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A little bit about Stirling
Stirling is a city in central Scotland. The market town, surrounded by rich farmland, grew up connecting the royal citadel, the medieval old town with its merchants and tradesmen, the bridge and the port. Located on the River Forth, Stirling is the administrative centre for the Stirling council area and is traditionally the county town of Stirling. Proverbially it is the strategically important "Gateway to the Highlands".
It has been said that "Stirling, like a huge brooch, clasps Highlands and Lowlands together". Similarly "he who holds Stirling, holds Scotland" is often quoted. Stirling's key position as the lowest bridging point of the River Forth before it broadens towards the Firth of Forth made it a focal point for travel north or south.
When Stirling was temporarily under Anglo-Saxon sway, according to a 9th-century legend, it was attacked by Danish invaders. The sound of a wolf roused a sentry, however, who alerted his garrison, which forced a Viking retreat. This led to the wolf being adopted as a symbol of the town. The area is today known as Wolfcraig.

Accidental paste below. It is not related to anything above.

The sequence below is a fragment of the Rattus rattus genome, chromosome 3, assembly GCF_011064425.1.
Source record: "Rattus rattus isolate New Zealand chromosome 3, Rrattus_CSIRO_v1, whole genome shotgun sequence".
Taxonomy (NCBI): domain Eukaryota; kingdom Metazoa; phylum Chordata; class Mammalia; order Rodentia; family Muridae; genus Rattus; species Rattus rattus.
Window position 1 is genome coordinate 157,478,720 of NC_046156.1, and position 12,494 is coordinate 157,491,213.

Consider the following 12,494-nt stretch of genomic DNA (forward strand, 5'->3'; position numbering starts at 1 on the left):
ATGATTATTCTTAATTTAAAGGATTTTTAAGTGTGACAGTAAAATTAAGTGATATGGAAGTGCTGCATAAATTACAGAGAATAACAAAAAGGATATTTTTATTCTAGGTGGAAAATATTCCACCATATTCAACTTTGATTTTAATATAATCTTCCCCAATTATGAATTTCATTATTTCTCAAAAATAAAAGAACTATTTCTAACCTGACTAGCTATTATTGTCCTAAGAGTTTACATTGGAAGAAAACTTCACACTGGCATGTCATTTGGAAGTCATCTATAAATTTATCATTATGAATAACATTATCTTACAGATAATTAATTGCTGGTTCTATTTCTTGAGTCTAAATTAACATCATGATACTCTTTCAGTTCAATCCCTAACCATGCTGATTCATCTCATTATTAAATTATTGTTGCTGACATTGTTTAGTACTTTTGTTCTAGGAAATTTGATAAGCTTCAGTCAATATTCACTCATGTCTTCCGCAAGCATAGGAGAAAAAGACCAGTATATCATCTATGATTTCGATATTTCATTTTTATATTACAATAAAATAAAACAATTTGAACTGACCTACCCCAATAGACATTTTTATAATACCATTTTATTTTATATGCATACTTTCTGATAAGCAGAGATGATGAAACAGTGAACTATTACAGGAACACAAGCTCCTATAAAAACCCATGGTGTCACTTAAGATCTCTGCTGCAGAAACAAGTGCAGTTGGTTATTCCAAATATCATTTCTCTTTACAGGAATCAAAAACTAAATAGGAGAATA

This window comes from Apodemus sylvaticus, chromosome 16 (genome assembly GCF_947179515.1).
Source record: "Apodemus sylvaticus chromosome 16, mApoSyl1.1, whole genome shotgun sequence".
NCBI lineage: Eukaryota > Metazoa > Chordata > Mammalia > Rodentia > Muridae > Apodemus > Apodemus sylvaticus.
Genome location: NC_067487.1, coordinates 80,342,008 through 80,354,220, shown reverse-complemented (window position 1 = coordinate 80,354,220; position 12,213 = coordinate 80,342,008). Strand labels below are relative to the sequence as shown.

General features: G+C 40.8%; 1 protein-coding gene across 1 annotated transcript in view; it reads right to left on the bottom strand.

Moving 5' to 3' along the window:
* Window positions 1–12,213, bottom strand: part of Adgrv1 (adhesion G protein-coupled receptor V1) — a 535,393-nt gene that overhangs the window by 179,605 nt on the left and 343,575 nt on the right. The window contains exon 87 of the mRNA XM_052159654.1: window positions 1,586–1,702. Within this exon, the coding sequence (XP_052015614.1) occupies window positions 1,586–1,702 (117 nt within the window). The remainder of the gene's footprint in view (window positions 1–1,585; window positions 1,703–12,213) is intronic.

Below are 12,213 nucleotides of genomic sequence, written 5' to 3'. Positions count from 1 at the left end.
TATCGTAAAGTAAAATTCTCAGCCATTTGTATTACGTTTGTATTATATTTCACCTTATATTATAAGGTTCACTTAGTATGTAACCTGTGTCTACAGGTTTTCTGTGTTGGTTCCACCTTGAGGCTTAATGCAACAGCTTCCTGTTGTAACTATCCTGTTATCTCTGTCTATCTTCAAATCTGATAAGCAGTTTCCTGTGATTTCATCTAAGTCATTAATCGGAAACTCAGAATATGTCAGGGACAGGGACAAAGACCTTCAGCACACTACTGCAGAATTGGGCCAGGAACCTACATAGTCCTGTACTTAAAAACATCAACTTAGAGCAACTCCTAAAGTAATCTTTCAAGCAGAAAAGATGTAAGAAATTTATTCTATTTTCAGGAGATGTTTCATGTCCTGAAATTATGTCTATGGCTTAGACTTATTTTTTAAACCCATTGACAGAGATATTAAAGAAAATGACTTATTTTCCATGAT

Even today the wolf appears with a goshawk on the council's coat of arms along with the recently chosen motto: "Steadfast as the Rock".
Once the capital of Scotland, Stirling is visually dominated by Stirling Castle. Stirling also has a medieval parish church, the Church of the Holy Rude, where, on 29 July 1567, the infant James VI was anointed King of Scots by the Bishop of Orkney with the service concluding after a sermon by John Knox.
Modern Stirling is a centre for local government, higher education, tourism, retail, and industry. The mid-2012 census estimate for the population of the city is 36,440; the wider Stirling council area has a population of about 93,750.
One of the principal royal strongholds of the Kingdom of Scotland, Stirling was created a royal burgh by King David I in 1130. In 2002, as part of Queen Elizabeth's Golden Jubilee, Stirling was granted city status.